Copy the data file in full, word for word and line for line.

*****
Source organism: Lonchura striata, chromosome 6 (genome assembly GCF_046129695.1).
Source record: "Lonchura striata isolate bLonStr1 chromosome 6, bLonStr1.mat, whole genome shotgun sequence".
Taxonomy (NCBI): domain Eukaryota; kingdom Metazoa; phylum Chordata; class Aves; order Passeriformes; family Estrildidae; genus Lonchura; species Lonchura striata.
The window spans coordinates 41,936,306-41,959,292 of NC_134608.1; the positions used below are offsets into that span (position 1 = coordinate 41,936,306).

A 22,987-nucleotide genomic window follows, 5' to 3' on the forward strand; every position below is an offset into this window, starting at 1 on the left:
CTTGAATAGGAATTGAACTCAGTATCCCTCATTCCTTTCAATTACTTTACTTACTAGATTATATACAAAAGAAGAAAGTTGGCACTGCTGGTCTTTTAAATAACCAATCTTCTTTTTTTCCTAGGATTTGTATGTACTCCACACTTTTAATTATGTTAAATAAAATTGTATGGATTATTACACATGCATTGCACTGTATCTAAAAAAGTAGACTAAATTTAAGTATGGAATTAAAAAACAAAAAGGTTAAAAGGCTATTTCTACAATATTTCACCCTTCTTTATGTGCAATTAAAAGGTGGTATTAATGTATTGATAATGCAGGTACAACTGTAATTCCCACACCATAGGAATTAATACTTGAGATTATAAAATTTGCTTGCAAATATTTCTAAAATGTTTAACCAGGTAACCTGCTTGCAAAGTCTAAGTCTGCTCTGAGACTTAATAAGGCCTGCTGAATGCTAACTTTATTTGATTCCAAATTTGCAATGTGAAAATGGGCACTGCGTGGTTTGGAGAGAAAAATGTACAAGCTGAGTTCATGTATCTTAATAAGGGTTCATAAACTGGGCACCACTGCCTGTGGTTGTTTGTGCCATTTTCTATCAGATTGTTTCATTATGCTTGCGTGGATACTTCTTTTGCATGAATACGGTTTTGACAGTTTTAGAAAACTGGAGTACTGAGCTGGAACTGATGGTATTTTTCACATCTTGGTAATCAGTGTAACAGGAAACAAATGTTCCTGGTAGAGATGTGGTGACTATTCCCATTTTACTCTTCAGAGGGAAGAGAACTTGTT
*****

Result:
Source organism: Lonchura striata, chromosome 6 (genome assembly GCF_046129695.1).
Source record: "Lonchura striata isolate bLonStr1 chromosome 6, bLonStr1.mat, whole genome shotgun sequence".
Taxonomy (NCBI): domain Eukaryota; kingdom Metazoa; phylum Chordata; class Aves; order Passeriformes; family Estrildidae; genus Lonchura; species Lonchura striata.
The window spans coordinates 41,936,306-41,959,292 of NC_134608.1; the positions used below are offsets into that span (position 1 = coordinate 41,936,306).

A 22,987-nucleotide genomic window follows, 5' to 3' on the forward strand; every position below is an offset into this window, starting at 1 on the left:
CTTGAATAGGAATTGAACTCAGTATCCCTCATTCCTTTCAATTACTTTACTTACTAGATTATATACAAAAGAAGAAAGTTGGCACTGCTGGTCTTTTAAATAACCAATCTTCTTTTTTTCCTAGGATTTGTATGTACTCCACACTTTTAATTATGTTAAATAAAATTGTATGGATTATTACACATGCATTGCACTGTATCTAAAAAAGTAGACTAAATTTAAGTATGGAATTAAAAAACAAAAAGGTTAAAAGGCTATTTCTACAATATTTCACCCTTCTTTATGTGCAATTAAAAGGTGGTATTAATGTATTGATAATGCAGGTACAACTGTAATTCCCACACCATAGGAATTAATACTTGAGATTATAAAATTTGCTTGCAAATATTTCTAAAATGTTTAACCAGGTAACCTGCTTGCAAAGTCTAAGTCTGCTCTGAGACTTAATAAGGCCTGCTGAATGCTAACTTTATTTGATTCCAAATTTGCAATGTGAAAATGGGCACTGCGTGGTTTGGAGAGAAAAATGTACAAGCTGAGTTCATGTATCTTAATAAGGGTTCATAAACTGGGCACCACTGCCTGTGGTTGTTTGTGCCATTTTCTATCAGATTGTTTCATTATGCTTGCGTGGATACTTCTTTTGCATGAATACGGTTTTGACAGTTTTAGAAAACTGGAGTACTGAGCTGGAACTGATGGTATTTTTCACATCTTGGTAATCAGTGTAACAGGAAACAAATGTTCCTGGTAGAGATGTGGTGACTATTCCCATTTTACTCTTCAGAGGGAAGAGAACTTGTT